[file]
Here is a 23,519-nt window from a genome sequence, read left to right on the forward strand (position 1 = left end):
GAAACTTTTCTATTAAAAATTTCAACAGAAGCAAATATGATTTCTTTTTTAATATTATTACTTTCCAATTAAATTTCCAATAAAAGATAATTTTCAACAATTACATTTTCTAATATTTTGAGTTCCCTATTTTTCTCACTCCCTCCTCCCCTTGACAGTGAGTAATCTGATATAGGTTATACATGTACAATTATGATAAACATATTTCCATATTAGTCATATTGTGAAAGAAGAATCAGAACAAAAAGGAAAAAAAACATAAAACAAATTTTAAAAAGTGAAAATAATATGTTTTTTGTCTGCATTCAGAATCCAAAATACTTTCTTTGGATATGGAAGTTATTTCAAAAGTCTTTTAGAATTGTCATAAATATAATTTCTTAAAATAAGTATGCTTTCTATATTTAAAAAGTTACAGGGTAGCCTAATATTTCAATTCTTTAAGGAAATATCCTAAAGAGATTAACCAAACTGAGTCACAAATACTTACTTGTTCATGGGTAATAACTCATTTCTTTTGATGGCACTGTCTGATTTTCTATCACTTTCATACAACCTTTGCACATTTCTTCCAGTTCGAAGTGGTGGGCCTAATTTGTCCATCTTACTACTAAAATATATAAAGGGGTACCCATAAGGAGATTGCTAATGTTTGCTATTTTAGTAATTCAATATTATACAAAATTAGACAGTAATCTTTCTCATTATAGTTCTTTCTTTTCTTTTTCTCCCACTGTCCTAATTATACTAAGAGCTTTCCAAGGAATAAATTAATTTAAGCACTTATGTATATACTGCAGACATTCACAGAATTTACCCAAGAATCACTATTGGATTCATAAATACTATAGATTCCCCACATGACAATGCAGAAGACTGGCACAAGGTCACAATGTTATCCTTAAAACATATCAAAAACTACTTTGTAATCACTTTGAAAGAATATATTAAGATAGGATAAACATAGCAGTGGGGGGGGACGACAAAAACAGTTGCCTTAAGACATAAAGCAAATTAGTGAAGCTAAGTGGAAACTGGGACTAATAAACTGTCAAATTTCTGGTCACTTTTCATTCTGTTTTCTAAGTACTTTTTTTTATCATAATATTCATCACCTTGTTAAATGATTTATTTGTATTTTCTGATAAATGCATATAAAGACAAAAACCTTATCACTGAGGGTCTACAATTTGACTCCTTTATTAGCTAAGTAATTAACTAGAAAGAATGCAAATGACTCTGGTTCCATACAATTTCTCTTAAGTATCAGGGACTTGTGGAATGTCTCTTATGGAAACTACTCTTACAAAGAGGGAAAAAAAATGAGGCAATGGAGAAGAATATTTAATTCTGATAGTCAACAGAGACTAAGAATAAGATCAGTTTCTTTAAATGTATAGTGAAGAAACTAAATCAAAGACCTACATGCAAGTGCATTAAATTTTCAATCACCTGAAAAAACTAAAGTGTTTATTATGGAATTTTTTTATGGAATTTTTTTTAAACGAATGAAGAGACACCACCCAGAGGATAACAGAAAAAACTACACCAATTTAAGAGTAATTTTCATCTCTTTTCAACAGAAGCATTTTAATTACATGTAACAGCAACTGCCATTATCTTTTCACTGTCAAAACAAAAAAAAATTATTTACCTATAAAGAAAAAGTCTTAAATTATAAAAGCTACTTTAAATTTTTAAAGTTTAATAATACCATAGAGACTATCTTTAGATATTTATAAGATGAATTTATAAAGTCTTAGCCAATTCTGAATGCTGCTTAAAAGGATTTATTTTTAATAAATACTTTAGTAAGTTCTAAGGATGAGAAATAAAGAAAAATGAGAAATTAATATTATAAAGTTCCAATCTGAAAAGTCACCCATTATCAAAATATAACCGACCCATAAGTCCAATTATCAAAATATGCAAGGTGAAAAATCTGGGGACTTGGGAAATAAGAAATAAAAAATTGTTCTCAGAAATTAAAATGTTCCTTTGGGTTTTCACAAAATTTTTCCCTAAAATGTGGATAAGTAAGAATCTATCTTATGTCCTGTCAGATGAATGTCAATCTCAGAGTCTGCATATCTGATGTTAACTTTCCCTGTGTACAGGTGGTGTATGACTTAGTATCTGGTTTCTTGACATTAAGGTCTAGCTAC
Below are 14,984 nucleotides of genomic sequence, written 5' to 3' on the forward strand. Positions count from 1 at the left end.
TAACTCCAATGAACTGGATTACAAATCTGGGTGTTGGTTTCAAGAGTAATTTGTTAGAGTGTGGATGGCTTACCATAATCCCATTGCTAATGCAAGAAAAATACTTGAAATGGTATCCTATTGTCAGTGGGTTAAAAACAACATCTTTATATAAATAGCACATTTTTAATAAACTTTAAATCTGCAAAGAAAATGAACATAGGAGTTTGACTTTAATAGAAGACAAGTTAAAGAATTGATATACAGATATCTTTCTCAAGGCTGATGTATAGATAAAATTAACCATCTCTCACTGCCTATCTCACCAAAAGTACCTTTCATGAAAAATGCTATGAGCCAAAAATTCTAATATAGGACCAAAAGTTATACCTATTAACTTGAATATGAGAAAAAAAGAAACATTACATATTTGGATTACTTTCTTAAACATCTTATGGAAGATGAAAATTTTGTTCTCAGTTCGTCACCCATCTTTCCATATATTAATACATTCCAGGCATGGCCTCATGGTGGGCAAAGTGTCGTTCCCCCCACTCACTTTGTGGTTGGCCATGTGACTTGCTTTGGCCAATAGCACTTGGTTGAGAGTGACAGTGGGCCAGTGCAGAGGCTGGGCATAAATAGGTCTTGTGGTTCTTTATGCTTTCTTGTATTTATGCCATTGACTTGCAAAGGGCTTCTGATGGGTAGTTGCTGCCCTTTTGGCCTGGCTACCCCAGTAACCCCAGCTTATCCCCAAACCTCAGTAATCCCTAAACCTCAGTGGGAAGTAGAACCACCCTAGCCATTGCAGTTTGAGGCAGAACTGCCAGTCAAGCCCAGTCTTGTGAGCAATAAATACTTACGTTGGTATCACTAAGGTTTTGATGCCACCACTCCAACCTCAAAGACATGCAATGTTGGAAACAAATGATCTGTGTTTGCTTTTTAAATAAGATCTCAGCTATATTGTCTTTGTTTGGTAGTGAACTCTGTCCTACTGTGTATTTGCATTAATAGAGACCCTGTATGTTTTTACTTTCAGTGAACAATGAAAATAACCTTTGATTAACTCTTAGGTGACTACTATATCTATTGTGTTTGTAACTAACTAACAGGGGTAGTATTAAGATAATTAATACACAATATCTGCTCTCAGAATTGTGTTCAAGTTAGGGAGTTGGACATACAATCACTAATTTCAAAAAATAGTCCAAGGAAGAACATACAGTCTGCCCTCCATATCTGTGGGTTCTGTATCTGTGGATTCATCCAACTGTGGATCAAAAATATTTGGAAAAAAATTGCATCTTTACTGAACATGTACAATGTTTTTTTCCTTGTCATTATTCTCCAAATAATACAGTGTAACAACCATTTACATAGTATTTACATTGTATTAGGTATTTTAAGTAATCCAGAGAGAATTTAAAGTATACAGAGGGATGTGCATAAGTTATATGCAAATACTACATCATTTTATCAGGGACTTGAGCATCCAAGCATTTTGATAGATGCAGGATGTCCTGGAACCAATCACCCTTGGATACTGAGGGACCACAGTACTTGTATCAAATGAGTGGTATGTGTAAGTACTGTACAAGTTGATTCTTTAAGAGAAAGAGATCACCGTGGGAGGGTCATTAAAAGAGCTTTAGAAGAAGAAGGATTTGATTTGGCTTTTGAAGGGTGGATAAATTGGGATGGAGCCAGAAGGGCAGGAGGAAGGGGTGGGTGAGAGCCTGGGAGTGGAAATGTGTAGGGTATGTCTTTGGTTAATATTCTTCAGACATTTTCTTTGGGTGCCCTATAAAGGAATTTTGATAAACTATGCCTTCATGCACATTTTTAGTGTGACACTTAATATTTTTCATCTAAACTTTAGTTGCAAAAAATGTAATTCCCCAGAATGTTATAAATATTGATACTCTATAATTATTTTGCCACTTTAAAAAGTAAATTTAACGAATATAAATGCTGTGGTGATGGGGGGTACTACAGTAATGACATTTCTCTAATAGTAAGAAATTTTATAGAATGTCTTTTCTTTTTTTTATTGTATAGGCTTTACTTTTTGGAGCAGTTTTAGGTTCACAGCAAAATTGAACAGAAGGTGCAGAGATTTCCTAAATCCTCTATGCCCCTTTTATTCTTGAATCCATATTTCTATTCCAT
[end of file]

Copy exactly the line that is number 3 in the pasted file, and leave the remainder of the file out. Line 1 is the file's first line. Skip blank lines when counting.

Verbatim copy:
Below are 14,984 nucleotides of genomic sequence, written 5' to 3' on the forward strand. Positions count from 1 at the left end.